The new breed of helicopters coming out of manufacturers stables, are exciting state-of-the-art aircraft. The latest design, technology and engineering providing sleeker, more efficient and comparatively affordable machines; machines that are increasingly sophisticated, having a high level of automation.
It’s all excellent news in increasing accessibility to helicopters as a means of transport, however while it is easy to get carried away by the technological advances the human element also needs to be taken into consideration.
The helicopter industry recognises that there are fundamental differences in the way a pilot needs to interact with automated aircraft and that new skills need to be developed in order to make the most of these clever aircraft.
With the pace of regulatory change lagging by around 13 years in the aviation world, Starspeed decided it needed to address this gap in current pilot training in order to meet its own stringent Safety Plan as well as to meet the safety concerns of the helicopter industry as a whole.
It has developed a new course, training pilots for automation. The first one will take place in the New Year and it has the support of the CAA as well as Starspeed’s insurers, Hayward Aviation Ltd. All Starspeed pilots will attend as part of their Line Training and Continued Professional Development over coming months. And it will be made available to other helicopter operators and pilots.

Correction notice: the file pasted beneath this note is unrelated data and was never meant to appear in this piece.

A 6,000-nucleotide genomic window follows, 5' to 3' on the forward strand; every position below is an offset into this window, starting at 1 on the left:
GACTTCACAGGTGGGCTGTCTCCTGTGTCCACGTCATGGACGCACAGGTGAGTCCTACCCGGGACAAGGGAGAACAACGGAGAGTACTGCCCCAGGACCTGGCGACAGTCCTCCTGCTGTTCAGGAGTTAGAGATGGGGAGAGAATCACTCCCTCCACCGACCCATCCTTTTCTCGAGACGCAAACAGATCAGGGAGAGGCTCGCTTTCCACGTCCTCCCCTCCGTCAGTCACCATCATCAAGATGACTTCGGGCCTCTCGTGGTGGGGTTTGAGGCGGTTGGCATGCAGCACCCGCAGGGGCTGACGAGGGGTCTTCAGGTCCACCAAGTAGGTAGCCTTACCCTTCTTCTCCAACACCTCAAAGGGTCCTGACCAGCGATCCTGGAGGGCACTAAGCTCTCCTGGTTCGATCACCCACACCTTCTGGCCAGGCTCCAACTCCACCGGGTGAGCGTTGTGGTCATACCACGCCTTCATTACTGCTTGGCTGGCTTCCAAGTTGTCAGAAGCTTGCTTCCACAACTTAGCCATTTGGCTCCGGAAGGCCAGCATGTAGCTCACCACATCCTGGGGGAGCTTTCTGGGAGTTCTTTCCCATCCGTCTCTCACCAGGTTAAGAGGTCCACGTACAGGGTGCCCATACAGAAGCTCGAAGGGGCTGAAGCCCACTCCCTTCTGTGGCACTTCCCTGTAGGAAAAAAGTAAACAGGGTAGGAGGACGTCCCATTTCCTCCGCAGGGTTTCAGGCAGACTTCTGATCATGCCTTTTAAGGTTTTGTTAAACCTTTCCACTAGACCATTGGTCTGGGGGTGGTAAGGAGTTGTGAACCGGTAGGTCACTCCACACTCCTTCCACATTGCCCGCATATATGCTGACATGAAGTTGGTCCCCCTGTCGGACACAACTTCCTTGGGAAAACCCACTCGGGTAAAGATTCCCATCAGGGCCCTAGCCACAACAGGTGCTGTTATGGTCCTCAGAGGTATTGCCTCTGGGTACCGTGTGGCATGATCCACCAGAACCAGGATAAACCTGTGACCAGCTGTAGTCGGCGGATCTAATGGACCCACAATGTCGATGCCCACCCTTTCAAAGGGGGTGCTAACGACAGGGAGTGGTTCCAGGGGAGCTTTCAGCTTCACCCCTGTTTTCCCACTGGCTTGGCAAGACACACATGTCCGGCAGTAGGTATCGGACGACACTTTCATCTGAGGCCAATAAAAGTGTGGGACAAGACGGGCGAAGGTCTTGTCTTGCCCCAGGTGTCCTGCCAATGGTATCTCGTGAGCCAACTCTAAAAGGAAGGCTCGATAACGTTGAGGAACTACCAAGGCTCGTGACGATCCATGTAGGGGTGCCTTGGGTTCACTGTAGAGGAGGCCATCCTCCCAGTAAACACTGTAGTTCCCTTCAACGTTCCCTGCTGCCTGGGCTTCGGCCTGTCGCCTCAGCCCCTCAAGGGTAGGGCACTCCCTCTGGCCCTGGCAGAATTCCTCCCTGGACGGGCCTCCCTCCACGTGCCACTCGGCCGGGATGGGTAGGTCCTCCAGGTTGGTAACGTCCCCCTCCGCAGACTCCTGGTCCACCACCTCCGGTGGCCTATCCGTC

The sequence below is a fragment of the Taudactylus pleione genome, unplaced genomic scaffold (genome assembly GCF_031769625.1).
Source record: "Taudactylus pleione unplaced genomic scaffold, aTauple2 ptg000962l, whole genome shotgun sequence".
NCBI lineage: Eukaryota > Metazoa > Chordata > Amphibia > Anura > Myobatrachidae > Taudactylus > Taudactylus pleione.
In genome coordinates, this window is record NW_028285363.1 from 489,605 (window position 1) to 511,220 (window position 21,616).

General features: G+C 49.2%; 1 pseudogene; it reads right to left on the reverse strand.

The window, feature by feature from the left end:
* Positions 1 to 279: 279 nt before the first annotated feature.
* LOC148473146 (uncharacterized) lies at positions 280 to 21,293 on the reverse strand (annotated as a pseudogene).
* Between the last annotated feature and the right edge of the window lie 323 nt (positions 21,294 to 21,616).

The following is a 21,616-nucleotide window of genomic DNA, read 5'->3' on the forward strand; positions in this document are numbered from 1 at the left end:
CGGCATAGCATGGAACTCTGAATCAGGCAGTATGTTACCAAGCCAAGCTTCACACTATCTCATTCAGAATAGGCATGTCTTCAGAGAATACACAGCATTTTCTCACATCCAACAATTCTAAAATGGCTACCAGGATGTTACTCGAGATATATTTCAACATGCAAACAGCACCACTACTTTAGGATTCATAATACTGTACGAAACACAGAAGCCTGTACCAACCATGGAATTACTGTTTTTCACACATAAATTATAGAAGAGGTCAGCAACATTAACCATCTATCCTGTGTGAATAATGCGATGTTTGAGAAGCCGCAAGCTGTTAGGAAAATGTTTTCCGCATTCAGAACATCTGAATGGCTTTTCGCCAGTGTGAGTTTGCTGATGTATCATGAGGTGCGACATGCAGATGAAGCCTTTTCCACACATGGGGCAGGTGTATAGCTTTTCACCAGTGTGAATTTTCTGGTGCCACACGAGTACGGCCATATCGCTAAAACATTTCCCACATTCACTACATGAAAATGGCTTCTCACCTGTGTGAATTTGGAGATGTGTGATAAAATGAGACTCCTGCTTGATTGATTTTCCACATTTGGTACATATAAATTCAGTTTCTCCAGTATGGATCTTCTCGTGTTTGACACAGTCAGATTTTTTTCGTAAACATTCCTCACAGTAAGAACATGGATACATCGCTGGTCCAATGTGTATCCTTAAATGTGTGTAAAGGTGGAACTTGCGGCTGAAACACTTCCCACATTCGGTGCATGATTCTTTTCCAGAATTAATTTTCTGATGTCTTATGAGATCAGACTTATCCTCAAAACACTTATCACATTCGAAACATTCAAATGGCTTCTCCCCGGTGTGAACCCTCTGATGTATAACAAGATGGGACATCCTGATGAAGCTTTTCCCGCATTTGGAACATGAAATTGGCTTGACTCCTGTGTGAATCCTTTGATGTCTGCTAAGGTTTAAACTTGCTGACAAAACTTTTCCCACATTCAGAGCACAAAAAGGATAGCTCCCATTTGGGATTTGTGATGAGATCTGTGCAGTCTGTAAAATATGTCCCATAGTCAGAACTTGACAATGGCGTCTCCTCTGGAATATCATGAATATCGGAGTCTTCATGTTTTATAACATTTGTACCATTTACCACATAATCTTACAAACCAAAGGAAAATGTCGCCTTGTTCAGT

“The interesting discovery resulting from all the scientific research and years of accident investigation is that automated aircraft are not just different in the design of flying and engine management controls, there are differences in the way a pilot approaches the task of flying,” says Starspeed Director, Simon Mitchell.
“In an automated aircraft, not only is the pilot not sending control inputs directly to flying controls, but these controls can be coupled together in ways unseen by and not obvious to the pilot. Additionally, it is similar to the pilot working with another crew member (albeit an entirely predictable one) in that the pilot’s inputs may be subject to evaluation by the software, and then be modified or even countermanded by the Automatic Flight Control Systems. It is also possible that these systems can initiate entirely independent and autonomous actions to recover or change the flight path of the aircraft (e.g., upset recovery and approach go-around).
“Broadly speaking, the course we have developed is to provide pilots with a new mindset in approaching cockpit management and a better understanding of the science behind automated flight.”
The course will consist of advanced ground instruction followed by practical demonstration and training in the high fidelity FNPT II simulator based at Starspeed Training’s facility at Kemble Airfield.
It has been developed for Starspeed Training by former CAA and EASA Test Pilot, Chris Taylor, who has already successfully developed a good foundation course in Deck Landings.
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